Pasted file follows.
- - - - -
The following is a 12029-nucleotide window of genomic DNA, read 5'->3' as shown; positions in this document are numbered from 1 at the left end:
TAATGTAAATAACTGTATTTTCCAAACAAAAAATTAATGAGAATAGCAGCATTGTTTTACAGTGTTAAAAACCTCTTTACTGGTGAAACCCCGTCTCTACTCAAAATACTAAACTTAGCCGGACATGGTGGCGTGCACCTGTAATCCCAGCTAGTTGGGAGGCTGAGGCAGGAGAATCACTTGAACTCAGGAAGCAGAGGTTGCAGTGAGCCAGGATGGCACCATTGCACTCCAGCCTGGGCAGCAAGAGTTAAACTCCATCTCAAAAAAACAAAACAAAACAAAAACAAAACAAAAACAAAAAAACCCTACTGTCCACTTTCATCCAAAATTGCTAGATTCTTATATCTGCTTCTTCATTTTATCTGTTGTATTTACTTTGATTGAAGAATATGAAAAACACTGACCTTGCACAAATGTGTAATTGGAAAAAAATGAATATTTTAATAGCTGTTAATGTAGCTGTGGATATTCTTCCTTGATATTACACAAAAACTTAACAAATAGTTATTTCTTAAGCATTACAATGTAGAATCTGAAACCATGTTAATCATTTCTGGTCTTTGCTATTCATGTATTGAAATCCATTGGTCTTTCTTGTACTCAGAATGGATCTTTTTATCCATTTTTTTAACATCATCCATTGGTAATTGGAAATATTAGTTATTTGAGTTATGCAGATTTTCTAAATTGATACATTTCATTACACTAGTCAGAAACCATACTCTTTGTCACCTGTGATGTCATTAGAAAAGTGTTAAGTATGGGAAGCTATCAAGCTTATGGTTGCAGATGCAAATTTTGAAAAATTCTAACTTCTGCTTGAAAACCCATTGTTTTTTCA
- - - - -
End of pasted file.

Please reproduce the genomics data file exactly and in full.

The following is a 12029-nucleotide window of genomic DNA, read 5'->3' as shown; positions in this document are numbered from 1 at the left end:
TAATGTAAATAACTGTATTTTCCAAACAAAAAATTAATGAGAATAGCAGCATTGTTTTACAGTGTTAAAAACCTCTTTACTGGTGAAACCCCGTCTCTACTCAAAATACTAAACTTAGCCGGACATGGTGGCGTGCACCTGTAATCCCAGCTAGTTGGGAGGCTGAGGCAGGAGAATCACTTGAACTCAGGAAGCAGAGGTTGCAGTGAGCCAGGATGGCACCATTGCACTCCAGCCTGGGCAGCAAGAGTTAAACTCCATCTCAAAAAAACAAAACAAAACAAAAACAAAACAAAAACAAAAAAACCCTACTGTCCACTTTCATCCAAAATTGCTAGATTCTTATATCTGCTTCTTCATTTTATCTGTTGTATTTACTTTGATTGAAGAATATGAAAAACACTGACCTTGCACAAATGTGTAATTGGAAAAAAATGAATATTTTAATAGCTGTTAATGTAGCTGTGGATATTCTTCCTTGATATTACACAAAAACTTAACAAATAGTTATTTCTTAAGCATTACAATGTAGAATCTGAAACCATGTTAATCATTTCTGGTCTTTGCTATTCATGTATTGAAATCCATTGGTCTTTCTTGTACTCAGAATGGATCTTTTTATCCATTTTTTTAACATCATCCATTGGTAATTGGAAATATTAGTTATTTGAGTTATGCAGATTTTCTAAATTGATACATTTCATTACACTAGTCAGAAACCATACTCTTTGTCACCTGTGATGTCATTAGAAAAGTGTTAAGTATGGGAAGCTATCAAGCTTATGGTTGCAGATGCAAATTTTGAAAAATTCTAACTTCTGCTTGAAAACCCATTGTTTTTTCA